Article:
Business leaders condemn Brexit vote 'pantomime'

Business leaders express frustration and anger due to lack of clarity following no vote on Theresa May's withdrawl agreement, they say MPs must find a way to avoid no-deal to protect jobs and the economy.

UK Parliament at night
Business leaders expressed growing frustration and anger on Wednesday after MPs overwhelmingly rejected the Brexit withdrawal deal agreed between the UK and European Union after two years of negotiations.

Theresa May loses ‘meaningful vote’ on Brexit Withdrawal Agreement by 230 vote margin

The plan was rejected by a 230-vote margin in the House of Commons on Tuesday evening, with both Brexiteers and Remain supporters uniting to inflict the largest defeat ever suffered by a British government in modern times.Prime Minister Theresa May will now have to present a revised plan to parliament on Monday although it is still far from certain it will be approved by MPs, let alone Brussels.Chancellor of the Exchequer Philip Hammond and Business Secretary Greg Clark made a conference call to the leaders of British business groups after the vote to discuss the next steps but there was, apparently, little progress made.

Call between Ministers and business reaffirms commitment to avoid no-deal

"There was very little guidance on what happens next," according to Ian Wright, chief executive of the Food and Drink Federation. "The tone of the conversation was very serious. I do believe those ministers on the call have an absolute commitment to trying to avoid a no-deal Brexit."We are calling for an extension to the transition period in order for parliament to decide what our next steps are - whether that is a new deal, a referendum, an orderly exit from the EU without a deal at a later date, or a general election."Stephen Phipson, chief executive of the manufacturers’ organisation EEF, said, “After two years of negotiations, Westminster has failed to deliver a workable plan for Brexit. Parliament’s pantomime now continues while business suffers impossible uncertainty, which will only worsen  investment and the worrying business climate.“EEF has been consistent: no deal would be disastrous for UK manufacturing and its 2.7 million jobs. The government and parliament must act collectively, swiftly and decisively in the best interest of the people and the economy. The time for theatre is over.”Stephen Martin, director-general of the Institute of Directors, described the vote as a collective failure of the country's political leaders. "With only a few weeks to go, we are staring down the barrel of no deal," he said.“As things stand, UK law says we will leave on March 29, with or without a withdrawal agreement, and yet MPs are behaving as though they have all the time in the world – how are businesses meant to prepare in this fog of confusion?"

Calls for MPs to work together and show leadership to protect UK economy

Mr Martin said MPs needed to find a way to put aside their differences and come to an agreement because, with Brexit looming, businesses "still do not know basic information such as the processes they would need to comply with for day one of no-deal".Neil Carberry, chief executive of the Recruitment and Employment Confederation, said, "Recruiters have been clear that Britain needs a deal with a clear transition period and a sensible approach to EU immigration, which will help to calm economic fears."Carolyn Fairbairn, director-general of the Confederation of British Industry, said that every UK company would now feel a no-deal Brexit was "hurtling closer" and that a new withdrawal plan was needed immediately."This is now a time for our politicians to make history as leaders. All MPs need to reflect on the need for compromise and to act at speed to protect the UK's economy," she said.Miles Celic, CEO of the London financial sector lobby group, TheCityUK, said the Commons vote would only prolong uncertainty and continue to depress business confidence.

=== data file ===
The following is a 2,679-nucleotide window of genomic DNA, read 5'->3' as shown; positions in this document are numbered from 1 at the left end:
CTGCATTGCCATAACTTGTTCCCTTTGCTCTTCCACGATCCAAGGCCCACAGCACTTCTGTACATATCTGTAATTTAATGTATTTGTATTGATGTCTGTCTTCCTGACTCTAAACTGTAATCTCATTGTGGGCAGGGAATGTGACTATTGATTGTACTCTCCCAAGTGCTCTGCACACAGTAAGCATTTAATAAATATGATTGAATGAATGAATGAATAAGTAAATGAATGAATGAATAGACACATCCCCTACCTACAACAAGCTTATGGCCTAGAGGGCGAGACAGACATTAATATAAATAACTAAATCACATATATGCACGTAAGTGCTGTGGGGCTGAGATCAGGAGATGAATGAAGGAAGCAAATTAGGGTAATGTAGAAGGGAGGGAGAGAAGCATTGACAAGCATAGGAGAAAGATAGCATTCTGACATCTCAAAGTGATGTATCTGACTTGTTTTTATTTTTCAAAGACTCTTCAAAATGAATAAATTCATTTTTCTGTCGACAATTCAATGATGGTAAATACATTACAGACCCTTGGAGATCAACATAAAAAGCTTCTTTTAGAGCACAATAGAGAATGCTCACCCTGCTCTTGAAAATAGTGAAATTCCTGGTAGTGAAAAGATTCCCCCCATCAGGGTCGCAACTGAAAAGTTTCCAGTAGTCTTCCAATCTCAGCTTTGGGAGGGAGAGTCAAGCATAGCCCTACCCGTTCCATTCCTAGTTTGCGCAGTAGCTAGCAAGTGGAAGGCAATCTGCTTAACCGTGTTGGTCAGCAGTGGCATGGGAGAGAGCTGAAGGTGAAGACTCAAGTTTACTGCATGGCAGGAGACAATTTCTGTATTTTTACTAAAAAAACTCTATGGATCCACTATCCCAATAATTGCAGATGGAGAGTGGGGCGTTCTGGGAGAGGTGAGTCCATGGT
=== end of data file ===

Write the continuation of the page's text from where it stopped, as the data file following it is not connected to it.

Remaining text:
Risks of disruption and financial instability in UK and EU

"The lack of clarity on the path to an orderly Brexit risks disruption and financial instability on both sides of the Channel," he said."We urge the government and MPs to carefully consider the options without delay and put forward an economically sensible way ahead. A no deal outcome is not in the best interests of customers in the UK or the EU.”And Adam Marshall, director-general of the British Chambers of Commerce, commented, “There are no more words to describe the frustration, impatience and growing anger amongst business after two and a half years on a high-stakes political rollercoaster ride that shows no sign of stopping."Basic questions on real-world operational issues remain unanswered, and firms now find themselves facing the unwelcome prospect of a messy and disorderly exit from the EU on March 29."Relocate’s new Global Mobility Toolkit provides free information, practical advice and support for HR, global mobility managers and global teams operating overseas.Global Mobility Toolkit download factsheets resource centreAccess hundreds of global services and suppliers in our Online DirectoryClick to get to the Relocate Global Online DirectorySubscribe to Relocate Extra, our monthly newsletter, to get all of the international assignments and global mobility news.

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